‘Sustaining trust despite rumours of war: the impact of the American Civil War on credit reporting in Canada, 1860-1865’

1 07 2011

My presentation at the Association of Business Historians Conference will be on credit reporting in Canada in the 1850s and 1860s. The paper is based on research I did using the Dun and Bradstreet Papers in the Baker Library at the Harvard Business School, where I investigated the early history of the Mercantile Agency. Today, we take it for granted that moneylenders will consult the reports generated by companies such Experian. For profit-credit rating agencies, which are now ubiquitous in every wealthy country, are a nineteenth-century North American invention. More specifically, they emerged in the 1840s.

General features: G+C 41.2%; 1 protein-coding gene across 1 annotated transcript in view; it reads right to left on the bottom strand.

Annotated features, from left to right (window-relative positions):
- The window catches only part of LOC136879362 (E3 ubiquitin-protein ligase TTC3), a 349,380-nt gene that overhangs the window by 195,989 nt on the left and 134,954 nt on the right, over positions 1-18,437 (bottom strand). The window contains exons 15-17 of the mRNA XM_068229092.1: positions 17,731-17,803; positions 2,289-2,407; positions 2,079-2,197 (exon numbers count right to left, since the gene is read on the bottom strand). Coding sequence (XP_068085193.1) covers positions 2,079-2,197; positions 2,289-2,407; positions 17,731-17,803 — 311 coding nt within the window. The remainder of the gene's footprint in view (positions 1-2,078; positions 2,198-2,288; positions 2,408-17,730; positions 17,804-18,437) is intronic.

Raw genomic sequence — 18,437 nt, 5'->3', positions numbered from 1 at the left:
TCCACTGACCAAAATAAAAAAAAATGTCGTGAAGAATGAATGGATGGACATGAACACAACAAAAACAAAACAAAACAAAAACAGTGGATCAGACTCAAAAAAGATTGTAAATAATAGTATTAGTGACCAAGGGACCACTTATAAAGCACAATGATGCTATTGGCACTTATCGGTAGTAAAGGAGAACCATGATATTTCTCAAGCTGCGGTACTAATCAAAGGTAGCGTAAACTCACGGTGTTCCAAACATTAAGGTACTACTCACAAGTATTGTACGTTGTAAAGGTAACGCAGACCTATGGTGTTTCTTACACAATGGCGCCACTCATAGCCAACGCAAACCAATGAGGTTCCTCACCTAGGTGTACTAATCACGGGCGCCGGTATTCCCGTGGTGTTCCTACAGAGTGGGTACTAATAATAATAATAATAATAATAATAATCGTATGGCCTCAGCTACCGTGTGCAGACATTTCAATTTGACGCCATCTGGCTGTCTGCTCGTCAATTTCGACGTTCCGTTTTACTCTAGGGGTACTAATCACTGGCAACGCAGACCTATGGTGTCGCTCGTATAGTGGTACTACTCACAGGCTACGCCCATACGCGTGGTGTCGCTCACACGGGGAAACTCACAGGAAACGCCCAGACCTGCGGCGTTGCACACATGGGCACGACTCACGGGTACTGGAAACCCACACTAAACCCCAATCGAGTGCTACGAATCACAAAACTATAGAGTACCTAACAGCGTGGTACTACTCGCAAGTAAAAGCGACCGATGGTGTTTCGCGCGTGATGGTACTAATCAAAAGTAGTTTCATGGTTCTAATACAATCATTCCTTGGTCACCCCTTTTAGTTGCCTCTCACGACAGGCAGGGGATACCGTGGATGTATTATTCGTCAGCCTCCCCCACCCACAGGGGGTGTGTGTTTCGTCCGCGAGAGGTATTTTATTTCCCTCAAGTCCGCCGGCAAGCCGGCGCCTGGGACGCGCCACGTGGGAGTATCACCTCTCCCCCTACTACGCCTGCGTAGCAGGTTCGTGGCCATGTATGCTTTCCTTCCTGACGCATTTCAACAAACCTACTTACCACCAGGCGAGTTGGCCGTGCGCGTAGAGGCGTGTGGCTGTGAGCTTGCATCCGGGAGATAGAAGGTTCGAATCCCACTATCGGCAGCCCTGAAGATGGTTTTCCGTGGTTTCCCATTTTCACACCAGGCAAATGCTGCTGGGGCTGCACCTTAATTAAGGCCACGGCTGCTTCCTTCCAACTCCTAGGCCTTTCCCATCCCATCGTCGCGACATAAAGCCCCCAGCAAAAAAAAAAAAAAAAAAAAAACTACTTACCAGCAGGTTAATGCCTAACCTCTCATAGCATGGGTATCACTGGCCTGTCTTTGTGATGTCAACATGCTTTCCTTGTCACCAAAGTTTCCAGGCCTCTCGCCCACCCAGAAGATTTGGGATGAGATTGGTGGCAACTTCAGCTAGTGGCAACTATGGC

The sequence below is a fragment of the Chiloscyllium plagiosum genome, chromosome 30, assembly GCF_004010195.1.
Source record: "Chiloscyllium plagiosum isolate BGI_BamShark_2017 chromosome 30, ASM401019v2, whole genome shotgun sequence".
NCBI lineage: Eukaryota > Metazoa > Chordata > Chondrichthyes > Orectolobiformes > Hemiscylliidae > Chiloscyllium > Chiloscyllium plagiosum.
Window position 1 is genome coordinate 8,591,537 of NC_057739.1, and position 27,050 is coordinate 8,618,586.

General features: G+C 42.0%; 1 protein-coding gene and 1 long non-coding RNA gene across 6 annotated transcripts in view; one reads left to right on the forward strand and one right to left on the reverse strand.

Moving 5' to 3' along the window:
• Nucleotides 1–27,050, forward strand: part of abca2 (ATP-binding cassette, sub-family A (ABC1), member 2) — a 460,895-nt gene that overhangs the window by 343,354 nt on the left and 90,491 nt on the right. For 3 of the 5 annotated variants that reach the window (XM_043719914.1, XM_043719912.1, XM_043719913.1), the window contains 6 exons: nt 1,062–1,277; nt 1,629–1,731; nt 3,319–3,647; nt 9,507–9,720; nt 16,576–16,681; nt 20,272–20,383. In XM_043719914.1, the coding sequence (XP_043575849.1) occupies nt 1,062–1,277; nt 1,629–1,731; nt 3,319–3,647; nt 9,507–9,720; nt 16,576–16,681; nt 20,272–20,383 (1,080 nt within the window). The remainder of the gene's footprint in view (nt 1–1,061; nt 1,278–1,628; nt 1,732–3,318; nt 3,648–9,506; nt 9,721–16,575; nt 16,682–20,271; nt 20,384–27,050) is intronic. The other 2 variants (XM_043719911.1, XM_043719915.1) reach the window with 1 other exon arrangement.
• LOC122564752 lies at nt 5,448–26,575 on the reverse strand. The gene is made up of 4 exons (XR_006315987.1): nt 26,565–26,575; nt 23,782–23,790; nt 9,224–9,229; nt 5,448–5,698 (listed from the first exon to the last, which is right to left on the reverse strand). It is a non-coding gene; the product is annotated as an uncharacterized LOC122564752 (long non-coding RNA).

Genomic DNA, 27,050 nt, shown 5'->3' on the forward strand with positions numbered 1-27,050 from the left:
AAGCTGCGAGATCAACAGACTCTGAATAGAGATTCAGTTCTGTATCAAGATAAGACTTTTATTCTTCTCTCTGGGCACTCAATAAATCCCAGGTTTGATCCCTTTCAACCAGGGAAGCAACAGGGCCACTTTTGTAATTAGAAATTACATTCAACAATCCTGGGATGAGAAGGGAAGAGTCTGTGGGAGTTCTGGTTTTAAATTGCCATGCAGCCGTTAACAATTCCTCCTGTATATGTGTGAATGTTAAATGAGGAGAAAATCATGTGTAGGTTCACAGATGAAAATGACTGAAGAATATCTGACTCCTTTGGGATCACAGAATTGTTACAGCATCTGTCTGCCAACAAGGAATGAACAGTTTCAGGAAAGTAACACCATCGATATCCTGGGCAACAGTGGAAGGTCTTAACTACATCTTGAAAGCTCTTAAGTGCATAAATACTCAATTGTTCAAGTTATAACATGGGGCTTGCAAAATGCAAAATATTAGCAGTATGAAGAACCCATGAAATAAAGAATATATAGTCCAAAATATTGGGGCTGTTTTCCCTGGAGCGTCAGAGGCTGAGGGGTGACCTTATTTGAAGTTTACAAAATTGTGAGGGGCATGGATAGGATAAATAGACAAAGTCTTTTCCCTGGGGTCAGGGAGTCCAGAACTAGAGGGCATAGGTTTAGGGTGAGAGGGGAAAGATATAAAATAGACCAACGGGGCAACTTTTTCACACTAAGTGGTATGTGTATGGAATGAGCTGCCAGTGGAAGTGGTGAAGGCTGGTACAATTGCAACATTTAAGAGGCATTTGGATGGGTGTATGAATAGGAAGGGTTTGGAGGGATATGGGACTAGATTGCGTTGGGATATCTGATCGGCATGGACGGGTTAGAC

The New York-based Mercantile Agency established branches in Canada in the 1850s. In the 1850s, head office treated the Montreal and Toronto branches in much the same way as the offices in American cities such as Detroit, St. Louis, etc. The branch in Boston was responsible for generating credit reports in New Brunswick and Nova Scotia. In other words, the border between British North America and the United States didn’t really impinge on the company’s operations until the American Civil War. As I show in my paper, the changes in the political landscape associated with the Civil War and Canadian Confederation forced a reorganization of the branches: a semi-autonomous Canadian subsidiary headquartered in Montreal was created. Other branches in British North America ceased to report directly to New York and now reported to Montreal. The creation of the Dominion of Canada in 1867 was paralleled by changes in the Canadian credit rating industry.




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